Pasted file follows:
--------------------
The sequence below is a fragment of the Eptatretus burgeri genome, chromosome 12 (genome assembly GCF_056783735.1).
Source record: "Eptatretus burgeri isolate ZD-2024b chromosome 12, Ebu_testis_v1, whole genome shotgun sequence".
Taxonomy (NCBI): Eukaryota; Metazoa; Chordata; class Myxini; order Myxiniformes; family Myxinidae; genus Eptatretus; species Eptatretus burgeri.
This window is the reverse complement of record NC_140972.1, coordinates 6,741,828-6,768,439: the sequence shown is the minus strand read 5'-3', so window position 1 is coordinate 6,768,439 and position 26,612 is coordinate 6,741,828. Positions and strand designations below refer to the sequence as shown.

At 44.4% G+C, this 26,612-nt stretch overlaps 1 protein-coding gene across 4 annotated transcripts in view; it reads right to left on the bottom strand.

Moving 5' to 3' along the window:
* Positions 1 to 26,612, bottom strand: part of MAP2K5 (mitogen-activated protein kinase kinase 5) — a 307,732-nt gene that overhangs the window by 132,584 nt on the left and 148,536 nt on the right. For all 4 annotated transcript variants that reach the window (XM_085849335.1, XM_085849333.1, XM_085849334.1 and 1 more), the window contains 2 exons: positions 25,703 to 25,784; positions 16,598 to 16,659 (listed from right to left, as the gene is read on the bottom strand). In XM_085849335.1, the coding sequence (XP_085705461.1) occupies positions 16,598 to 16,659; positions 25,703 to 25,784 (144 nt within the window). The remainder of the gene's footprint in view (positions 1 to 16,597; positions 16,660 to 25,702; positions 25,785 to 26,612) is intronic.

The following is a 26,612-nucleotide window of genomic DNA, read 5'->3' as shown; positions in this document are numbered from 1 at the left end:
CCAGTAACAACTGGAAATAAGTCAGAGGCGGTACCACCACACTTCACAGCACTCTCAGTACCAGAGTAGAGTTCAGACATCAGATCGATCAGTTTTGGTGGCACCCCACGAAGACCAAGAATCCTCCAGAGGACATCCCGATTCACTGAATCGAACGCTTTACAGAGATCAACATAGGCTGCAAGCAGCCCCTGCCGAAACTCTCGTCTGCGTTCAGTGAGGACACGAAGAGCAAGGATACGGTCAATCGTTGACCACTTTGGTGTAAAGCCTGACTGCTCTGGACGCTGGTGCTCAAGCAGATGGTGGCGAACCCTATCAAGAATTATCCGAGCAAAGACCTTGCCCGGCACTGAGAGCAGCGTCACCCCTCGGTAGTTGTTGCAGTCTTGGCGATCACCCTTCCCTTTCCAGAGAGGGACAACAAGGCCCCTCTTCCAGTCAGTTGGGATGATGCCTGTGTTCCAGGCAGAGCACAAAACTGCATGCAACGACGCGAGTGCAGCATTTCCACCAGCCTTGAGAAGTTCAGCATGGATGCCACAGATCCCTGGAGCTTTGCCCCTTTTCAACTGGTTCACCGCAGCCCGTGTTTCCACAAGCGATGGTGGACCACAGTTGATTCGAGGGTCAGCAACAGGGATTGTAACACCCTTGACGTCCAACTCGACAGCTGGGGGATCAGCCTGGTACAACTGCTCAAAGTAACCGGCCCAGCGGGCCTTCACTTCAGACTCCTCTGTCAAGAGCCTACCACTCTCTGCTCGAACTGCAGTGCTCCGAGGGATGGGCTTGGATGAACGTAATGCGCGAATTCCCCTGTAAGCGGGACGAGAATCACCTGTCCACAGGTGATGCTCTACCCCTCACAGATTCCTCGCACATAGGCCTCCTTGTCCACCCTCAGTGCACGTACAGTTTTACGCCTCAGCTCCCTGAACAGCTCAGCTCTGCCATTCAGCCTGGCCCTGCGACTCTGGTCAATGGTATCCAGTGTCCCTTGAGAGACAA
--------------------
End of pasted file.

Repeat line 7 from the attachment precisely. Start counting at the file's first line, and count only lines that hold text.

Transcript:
* Positions 1 to 26,612, bottom strand: part of MAP2K5 (mitogen-activated protein kinase kinase 5) — a 307,732-nt gene that overhangs the window by 132,584 nt on the left and 148,536 nt on the right. For all 4 annotated transcript variants that reach the window (XM_085849335.1, XM_085849333.1, XM_085849334.1 and 1 more), the window contains 2 exons: positions 25,703 to 25,784; positions 16,598 to 16,659 (listed from right to left, as the gene is read on the bottom strand). In XM_085849335.1, the coding sequence (XP_085705461.1) occupies positions 16,598 to 16,659; positions 25,703 to 25,784 (144 nt within the window). The remainder of the gene's footprint in view (positions 1 to 16,597; positions 16,660 to 25,702; positions 25,785 to 26,612) is intronic.